Like many people, in the aftermath of the election I discovered a keen interest in the reasons why so many White Americans had voted for Donald Trump. This followed from one of two puzzles that gripped me at about 8:30 pm Eastern time on 11/8. The first was, “How could Hillary lose?” The second, and the one more pertinent here, was “How could so many people vote for Trump?”
These questions have fueled two quite different reading agendas. Justin Gest’s compelling, excellent The New Minority fits comfortably into the second one. And I want to underscore how important the distinction is. Even had Trump lost, the question of how so many people voted for Trump should have dominated academic political science in the aftermath. To sum this up with “racism” or “classism” or “partisanship” is merely to label the unknown and pretend the labeling constitutes an answer. Exactly how does identity play into a vote for someone so manifestly unqualified? Exactly why would racism prove compatible with voting for Obama over Romney but Trump over Clinton? And why did Trump’s appeal resonate so much with people who had almost nothing in common with him? Nothing is so bizarre, then or now, as the spectacle of the disaffected, the marginal, the left out coming together in solidarity with the penthouse billionaire.
The answers to these questions will be different than the question of why Hillary lost. Nor does investigating this question require focusing on the politics of the white working class to the exclusion of Blacks, LGBT Americans, or immigrants. The surprising political power and the massive shift of this group make it worthy of study–not least because perhaps nobody, including themselves, thought that they mattered very much until the upheaval of 2016. One of Gest’s lessons is that had more work been done to integrate such perspectives earlier that the conditions for the calamity might not have occurred.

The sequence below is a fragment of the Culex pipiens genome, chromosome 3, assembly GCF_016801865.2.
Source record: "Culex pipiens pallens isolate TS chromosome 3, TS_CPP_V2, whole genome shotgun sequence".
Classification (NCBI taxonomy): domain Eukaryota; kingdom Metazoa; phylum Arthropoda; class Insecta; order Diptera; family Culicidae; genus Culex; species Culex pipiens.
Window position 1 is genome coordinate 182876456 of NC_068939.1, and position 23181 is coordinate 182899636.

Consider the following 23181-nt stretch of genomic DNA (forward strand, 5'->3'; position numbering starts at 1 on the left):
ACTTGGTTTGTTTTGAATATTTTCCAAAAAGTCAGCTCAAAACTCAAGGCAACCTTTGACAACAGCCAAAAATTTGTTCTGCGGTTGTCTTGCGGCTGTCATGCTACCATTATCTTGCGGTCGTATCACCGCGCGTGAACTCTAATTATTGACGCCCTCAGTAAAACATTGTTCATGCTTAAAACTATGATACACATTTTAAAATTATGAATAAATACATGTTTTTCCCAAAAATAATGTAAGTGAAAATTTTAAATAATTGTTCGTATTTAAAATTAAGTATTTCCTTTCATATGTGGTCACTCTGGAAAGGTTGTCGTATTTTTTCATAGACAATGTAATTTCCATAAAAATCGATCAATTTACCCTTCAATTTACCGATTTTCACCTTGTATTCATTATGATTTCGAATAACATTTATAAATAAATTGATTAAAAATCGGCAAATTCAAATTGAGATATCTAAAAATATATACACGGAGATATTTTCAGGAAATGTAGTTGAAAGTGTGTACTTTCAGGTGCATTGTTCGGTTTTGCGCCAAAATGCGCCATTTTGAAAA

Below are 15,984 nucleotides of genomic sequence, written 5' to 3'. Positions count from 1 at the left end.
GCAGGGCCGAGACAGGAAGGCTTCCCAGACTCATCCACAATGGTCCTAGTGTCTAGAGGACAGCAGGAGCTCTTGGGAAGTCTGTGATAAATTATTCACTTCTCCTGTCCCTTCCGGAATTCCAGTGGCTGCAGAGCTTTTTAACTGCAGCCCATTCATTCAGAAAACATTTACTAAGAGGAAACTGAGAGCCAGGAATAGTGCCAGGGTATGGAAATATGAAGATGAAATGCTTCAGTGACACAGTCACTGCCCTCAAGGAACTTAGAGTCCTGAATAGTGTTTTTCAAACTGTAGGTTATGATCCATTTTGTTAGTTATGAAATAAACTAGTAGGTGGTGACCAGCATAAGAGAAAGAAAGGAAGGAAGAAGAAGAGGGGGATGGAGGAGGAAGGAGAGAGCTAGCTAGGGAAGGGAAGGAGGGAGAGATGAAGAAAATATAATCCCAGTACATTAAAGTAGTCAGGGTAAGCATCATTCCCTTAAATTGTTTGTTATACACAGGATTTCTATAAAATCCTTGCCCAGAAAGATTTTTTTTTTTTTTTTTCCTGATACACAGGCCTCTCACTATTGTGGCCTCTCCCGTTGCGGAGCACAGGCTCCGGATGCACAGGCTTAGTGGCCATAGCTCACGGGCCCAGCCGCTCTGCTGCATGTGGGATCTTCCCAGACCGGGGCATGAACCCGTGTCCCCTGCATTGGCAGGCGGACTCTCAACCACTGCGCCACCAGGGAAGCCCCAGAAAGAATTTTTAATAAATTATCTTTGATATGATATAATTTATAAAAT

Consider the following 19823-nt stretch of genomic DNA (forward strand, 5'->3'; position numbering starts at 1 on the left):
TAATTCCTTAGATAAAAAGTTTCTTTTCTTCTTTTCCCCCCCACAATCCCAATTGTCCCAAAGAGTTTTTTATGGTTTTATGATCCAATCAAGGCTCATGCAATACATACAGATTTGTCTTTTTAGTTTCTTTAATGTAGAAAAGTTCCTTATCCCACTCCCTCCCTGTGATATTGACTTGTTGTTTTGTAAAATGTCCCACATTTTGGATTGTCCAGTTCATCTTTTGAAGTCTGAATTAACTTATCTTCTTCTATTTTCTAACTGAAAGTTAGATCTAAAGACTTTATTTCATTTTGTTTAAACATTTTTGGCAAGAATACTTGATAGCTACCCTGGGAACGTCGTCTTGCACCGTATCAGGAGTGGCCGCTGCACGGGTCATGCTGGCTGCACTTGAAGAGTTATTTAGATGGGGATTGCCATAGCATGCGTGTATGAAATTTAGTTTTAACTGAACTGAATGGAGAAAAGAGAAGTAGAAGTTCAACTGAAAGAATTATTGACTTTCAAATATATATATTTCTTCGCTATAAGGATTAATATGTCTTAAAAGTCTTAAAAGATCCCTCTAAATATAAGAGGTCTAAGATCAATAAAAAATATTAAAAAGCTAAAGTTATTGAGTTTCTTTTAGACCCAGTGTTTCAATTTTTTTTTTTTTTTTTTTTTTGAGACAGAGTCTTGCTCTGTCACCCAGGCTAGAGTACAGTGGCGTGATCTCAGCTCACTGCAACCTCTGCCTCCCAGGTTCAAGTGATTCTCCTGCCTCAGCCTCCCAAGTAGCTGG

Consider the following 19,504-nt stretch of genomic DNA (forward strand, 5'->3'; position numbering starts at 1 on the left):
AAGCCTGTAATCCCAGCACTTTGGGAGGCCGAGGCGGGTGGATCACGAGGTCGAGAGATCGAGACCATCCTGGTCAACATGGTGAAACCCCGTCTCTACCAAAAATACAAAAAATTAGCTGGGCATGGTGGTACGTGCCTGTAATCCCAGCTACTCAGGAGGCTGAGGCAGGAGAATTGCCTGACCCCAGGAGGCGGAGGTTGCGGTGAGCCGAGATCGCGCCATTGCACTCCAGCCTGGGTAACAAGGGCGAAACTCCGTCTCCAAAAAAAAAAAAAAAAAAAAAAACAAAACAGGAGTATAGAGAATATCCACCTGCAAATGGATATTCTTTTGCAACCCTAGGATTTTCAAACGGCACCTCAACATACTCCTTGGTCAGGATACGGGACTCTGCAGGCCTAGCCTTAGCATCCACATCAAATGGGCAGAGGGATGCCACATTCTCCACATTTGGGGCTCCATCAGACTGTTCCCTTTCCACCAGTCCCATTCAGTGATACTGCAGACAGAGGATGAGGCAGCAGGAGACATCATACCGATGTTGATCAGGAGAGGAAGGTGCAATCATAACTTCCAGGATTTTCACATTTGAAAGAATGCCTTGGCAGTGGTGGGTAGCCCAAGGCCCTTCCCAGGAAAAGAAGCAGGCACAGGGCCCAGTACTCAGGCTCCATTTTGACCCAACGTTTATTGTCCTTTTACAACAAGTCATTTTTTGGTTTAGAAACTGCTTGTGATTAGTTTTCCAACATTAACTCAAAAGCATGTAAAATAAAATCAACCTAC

These were my notes for a presentation at a campuswide panel at UMASS delivered on 16 November 2016. They were originally posted then but were lost in the Great Server Mistake of 2017. I’m reposting them here, unaltered.
What can we expect from the Trump administration in its foreign policy?
It is difficult to tell. The Trump campaign is perhaps the least vetted on foreign policy since–ironically–the Clinton ’92 campaign. Trump is long on attitudes and chauvinism (in the literal, textbook sense of that word), but he is short on specifics.
Three major trends seem likely:
The liberal trade order will be substantially modified, if not ended.
The U.S.-led alliance system will be substantially weakened, if not catastrophically eroded.
The post-Second World War period of U.S. leadership and hegemony will likely come to a close.
Let me stress that what I am most certain of is the width of the error bars in my predictions, not in the point prediction itself. The Trump administration could be, at best, weakly mediocre in its exercise of U.S. leadership. The depth of foreign distrust and shock in the Trump administration — and in what it represents for U.S. legitimacy — cannot realistically permit anything more than that. The worst-case scenario, to be frank, is the worst-case scenario, and even if that remains unlikely it is much more likely than it was a couple of weeks ago.
Originally written for Formiche, which published an Italian translation.
Americans long held up the quality of their democracy as a standard for the rest of the world to follow. In many political science metrics, other democracies are—literally—measured against American democracy to determine their quality; in theorizing about how “democracy” works, American institutions are routinely adduced as an unproblematic model. One of the supposed strengths of American institutions was that the sorts of paranoid conspiracy theories that appeared in other countries were, allegedly, never influential in the United States.